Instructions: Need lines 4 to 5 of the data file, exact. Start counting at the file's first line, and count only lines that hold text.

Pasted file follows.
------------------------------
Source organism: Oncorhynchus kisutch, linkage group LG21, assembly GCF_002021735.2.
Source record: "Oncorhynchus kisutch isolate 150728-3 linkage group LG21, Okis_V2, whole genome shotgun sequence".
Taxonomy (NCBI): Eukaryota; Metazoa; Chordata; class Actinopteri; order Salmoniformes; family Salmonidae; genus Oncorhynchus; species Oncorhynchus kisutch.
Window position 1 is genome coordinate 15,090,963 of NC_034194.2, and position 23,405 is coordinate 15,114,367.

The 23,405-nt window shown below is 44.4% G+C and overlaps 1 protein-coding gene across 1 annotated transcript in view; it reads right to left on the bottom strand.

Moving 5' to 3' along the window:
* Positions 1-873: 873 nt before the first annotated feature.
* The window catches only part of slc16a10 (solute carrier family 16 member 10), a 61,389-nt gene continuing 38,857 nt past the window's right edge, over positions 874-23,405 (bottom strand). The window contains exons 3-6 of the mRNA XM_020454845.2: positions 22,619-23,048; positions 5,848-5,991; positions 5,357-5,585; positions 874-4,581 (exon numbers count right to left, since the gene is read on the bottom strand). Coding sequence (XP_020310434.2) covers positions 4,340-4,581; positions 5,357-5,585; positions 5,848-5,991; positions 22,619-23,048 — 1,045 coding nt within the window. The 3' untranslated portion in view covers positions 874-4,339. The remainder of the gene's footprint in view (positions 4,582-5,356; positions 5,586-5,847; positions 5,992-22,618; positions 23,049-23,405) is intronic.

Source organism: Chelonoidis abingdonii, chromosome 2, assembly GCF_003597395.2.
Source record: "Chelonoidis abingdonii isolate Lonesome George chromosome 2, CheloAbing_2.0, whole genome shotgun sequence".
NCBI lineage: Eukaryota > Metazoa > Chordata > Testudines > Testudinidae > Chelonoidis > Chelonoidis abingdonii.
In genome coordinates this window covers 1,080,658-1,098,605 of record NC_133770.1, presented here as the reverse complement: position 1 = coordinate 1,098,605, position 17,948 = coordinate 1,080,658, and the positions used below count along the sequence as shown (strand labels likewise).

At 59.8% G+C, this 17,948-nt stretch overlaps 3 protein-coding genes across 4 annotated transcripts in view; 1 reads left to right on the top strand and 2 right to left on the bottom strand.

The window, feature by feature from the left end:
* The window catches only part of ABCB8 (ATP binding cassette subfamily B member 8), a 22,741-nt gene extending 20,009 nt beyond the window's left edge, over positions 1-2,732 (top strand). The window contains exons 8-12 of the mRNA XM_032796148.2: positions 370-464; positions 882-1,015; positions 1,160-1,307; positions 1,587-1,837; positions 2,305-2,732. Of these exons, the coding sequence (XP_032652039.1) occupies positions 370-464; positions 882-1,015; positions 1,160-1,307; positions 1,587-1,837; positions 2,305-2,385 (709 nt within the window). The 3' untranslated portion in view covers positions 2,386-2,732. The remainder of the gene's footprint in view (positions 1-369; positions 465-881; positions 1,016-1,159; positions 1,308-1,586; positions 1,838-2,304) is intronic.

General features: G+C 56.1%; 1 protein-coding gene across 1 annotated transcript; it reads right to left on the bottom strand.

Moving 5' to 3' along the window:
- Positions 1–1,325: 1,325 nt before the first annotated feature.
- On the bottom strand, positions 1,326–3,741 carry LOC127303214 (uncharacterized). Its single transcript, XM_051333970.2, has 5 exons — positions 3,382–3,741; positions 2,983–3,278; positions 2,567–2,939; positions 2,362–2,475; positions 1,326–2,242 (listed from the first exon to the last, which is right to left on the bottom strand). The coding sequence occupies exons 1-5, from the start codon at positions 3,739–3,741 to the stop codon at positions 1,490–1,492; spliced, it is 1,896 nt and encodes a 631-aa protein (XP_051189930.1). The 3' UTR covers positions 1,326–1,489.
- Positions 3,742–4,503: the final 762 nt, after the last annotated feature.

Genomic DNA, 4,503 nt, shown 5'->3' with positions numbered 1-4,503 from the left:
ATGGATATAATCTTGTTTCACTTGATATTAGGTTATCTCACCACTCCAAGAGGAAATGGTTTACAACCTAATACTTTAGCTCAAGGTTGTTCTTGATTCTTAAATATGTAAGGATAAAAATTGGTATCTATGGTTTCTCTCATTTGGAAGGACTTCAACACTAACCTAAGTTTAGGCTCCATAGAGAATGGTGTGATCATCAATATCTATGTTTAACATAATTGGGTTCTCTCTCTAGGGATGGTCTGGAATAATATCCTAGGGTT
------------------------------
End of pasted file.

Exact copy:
Window position 1 is genome coordinate 15,090,963 of NC_034194.2, and position 23,405 is coordinate 15,114,367.

The 23,405-nt window shown below is 44.4% G+C and overlaps 1 protein-coding gene across 1 annotated transcript in view; it reads right to left on the bottom strand.